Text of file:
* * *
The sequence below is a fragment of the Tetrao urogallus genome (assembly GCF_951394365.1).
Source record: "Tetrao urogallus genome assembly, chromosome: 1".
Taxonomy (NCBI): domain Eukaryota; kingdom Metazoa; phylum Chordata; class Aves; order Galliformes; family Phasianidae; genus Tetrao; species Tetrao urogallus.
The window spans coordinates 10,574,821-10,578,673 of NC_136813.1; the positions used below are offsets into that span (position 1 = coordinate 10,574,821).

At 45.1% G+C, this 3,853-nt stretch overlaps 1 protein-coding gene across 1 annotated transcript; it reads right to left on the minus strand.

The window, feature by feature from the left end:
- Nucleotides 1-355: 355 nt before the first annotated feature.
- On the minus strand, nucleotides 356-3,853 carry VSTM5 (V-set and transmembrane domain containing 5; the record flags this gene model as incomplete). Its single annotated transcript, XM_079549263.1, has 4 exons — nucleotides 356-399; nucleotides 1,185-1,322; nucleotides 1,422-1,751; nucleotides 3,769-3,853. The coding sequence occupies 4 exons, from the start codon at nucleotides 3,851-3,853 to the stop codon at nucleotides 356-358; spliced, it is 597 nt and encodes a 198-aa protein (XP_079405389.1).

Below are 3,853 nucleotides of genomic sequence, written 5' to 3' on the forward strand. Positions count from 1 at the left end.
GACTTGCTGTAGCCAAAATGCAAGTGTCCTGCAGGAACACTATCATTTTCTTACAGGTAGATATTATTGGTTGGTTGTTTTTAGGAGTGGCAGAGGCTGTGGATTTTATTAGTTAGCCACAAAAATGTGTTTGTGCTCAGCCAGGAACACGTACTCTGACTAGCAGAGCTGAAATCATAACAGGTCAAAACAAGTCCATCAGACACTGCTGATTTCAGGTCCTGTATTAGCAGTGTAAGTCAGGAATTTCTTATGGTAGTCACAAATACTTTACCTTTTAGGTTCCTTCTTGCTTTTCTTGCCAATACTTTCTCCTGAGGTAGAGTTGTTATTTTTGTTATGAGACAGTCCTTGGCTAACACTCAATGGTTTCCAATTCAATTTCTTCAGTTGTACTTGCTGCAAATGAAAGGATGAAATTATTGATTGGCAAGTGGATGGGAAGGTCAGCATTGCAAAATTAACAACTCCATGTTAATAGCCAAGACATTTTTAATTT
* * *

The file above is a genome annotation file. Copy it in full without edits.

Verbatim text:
The sequence below is a fragment of the Tetrao urogallus genome (assembly GCF_951394365.1).
Source record: "Tetrao urogallus genome assembly, chromosome: 1".
Taxonomy (NCBI): domain Eukaryota; kingdom Metazoa; phylum Chordata; class Aves; order Galliformes; family Phasianidae; genus Tetrao; species Tetrao urogallus.
The window spans coordinates 10,574,821-10,578,673 of NC_136813.1; the positions used below are offsets into that span (position 1 = coordinate 10,574,821).

At 45.1% G+C, this 3,853-nt stretch overlaps 1 protein-coding gene across 1 annotated transcript; it reads right to left on the minus strand.

The window, feature by feature from the left end:
- Nucleotides 1-355: 355 nt before the first annotated feature.
- On the minus strand, nucleotides 356-3,853 carry VSTM5 (V-set and transmembrane domain containing 5; the record flags this gene model as incomplete). Its single annotated transcript, XM_079549263.1, has 4 exons — nucleotides 356-399; nucleotides 1,185-1,322; nucleotides 1,422-1,751; nucleotides 3,769-3,853. The coding sequence occupies 4 exons, from the start codon at nucleotides 3,851-3,853 to the stop codon at nucleotides 356-358; spliced, it is 597 nt and encodes a 198-aa protein (XP_079405389.1).

Below are 3,853 nucleotides of genomic sequence, written 5' to 3' on the forward strand. Positions count from 1 at the left end.
GACTTGCTGTAGCCAAAATGCAAGTGTCCTGCAGGAACACTATCATTTTCTTACAGGTAGATATTATTGGTTGGTTGTTTTTAGGAGTGGCAGAGGCTGTGGATTTTATTAGTTAGCCACAAAAATGTGTTTGTGCTCAGCCAGGAACACGTACTCTGACTAGCAGAGCTGAAATCATAACAGGTCAAAACAAGTCCATCAGACACTGCTGATTTCAGGTCCTGTATTAGCAGTGTAAGTCAGGAATTTCTTATGGTAGTCACAAATACTTTACCTTTTAGGTTCCTTCTTGCTTTTCTTGCCAATACTTTCTCCTGAGGTAGAGTTGTTATTTTTGTTATGAGACAGTCCTTGGCTAACACTCAATGGTTTCCAATTCAATTTCTTCAGTTGTACTTGCTGCAAATGAAAGGATGAAATTATTGATTGGCAAGTGGATGGGAAGGTCAGCATTGCAAAATTAACAACTCCATGTTAATAGCCAAGACATTTTTAATTT